- Oops!Something went wrong.Please try again later.
Hannah Gadsby’s 2017 show Nanette propelled the Tasmanian stand-up into the upper echelons of both the comedy world and the LGBT+ community’s power lists. Her sequel, Douglas, consolidated her new status. Her latest show, Body of Work, confirms that for Gadsby great things come in threes.
As she explains at the outset, this is not as hard-hitting as her groundbreaking work. In fact, despite what is going on in the world right now, it is positively “feelgood”. Apart from a few stumbles, and more of that shortly, Gadsby has been a happy bunny recently and is keen to tell her audience all about it.
The main change in her life is that she got married. Settling onto a stool to take the weight off a broken leg she says that nuptials were never really expected. In fact she had given more thought to her funeral than her wedding because at least she knew her funeral would definitely happen.
Gadsby is a terrifically skilled storyteller, painting vivid verbal pictures with just a few details. Regarding that leg injury, for example, she reports that it happened in Iceland, when she “didn’t read the label”. She tripped and, pointing below her smashed knee, “there was a separation of church and state”.
Her backpack-wearing wife, American producer Jenney “Jenno” Shamash, has added some much-appreciated stability to her life in middle age. She deftly contrasts her current domestic bliss with the excess baggage of earlier relationships. She finds mischievously dark humour in a traumatic incident involving a former lover and a rabbit on a drive one night.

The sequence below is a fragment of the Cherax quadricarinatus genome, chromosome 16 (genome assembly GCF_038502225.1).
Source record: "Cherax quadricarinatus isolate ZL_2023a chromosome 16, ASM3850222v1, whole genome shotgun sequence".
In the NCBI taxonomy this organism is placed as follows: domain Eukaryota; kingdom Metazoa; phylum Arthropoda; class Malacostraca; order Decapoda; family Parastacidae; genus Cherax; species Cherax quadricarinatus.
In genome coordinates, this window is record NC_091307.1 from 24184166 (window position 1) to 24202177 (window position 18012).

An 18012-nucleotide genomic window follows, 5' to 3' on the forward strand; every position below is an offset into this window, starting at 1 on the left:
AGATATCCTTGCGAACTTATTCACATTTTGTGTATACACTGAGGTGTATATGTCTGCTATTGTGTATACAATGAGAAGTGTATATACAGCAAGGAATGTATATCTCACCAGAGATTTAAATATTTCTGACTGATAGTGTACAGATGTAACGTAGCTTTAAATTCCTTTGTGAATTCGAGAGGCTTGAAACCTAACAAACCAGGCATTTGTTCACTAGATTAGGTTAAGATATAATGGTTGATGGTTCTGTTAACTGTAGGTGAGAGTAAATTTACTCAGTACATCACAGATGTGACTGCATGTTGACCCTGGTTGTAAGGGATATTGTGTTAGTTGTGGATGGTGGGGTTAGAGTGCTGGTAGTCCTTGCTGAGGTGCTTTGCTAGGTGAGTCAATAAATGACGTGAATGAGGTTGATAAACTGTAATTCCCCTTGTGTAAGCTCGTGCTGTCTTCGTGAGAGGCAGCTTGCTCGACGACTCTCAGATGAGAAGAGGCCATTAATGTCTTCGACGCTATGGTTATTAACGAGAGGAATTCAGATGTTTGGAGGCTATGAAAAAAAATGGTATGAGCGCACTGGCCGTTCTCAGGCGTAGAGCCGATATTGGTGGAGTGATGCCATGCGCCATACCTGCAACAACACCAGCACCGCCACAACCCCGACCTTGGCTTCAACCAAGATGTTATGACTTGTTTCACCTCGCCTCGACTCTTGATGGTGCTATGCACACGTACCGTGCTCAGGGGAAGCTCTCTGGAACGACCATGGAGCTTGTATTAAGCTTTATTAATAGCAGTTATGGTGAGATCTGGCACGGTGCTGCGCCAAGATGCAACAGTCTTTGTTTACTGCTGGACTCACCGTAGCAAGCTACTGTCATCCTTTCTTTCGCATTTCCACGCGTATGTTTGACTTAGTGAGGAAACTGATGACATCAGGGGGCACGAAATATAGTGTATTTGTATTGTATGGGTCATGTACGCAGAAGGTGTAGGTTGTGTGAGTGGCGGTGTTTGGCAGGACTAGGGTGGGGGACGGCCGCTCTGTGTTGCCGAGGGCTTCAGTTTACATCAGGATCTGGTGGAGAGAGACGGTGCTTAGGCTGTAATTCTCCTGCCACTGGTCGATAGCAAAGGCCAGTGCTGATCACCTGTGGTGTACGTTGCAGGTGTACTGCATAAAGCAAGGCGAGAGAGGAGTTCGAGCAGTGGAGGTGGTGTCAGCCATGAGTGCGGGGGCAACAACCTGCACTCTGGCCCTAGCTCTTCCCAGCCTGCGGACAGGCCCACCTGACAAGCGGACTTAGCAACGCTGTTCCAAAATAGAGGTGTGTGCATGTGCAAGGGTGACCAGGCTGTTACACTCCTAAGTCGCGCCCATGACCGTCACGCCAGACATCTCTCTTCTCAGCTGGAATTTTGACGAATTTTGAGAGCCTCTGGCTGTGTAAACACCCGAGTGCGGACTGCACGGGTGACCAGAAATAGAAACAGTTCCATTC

Bringing things more up to date she touches on the autism diagnosis that was the subject of her last show, mocks Elon Musk’s phallic-shaped space exploits and waspishly criticises Netflix for some of their output even though they also released her last two specials. There is a bulletproof confidence throughout that is a sure sign of a comedian at the top of their game.
She is particularly entertaining when it comes to reflecting on stardom after Nanette, suggesting that she “should’ve prepared for fame” and blaming her lack of readiness for foot-in-mouth encounters with superfans Jodie Foster and Richard Curtis. A particularly delicious anecdote about the Love, Actually director finds her digging a hole and then continuing to dig.
Towards the end of a very slightly overlong bladder-challenging 100-minute set, she recalls enjoying the routine of lockdown until there was an unexpected event that she enjoyed even more. It is a beautifully neat finale which brings her captivating performance to a very tidy close. Her leg might be broken but everything else about Gadsby is in immaculate working order.
Palladium, to tomorrow, lwtheatres.co.uk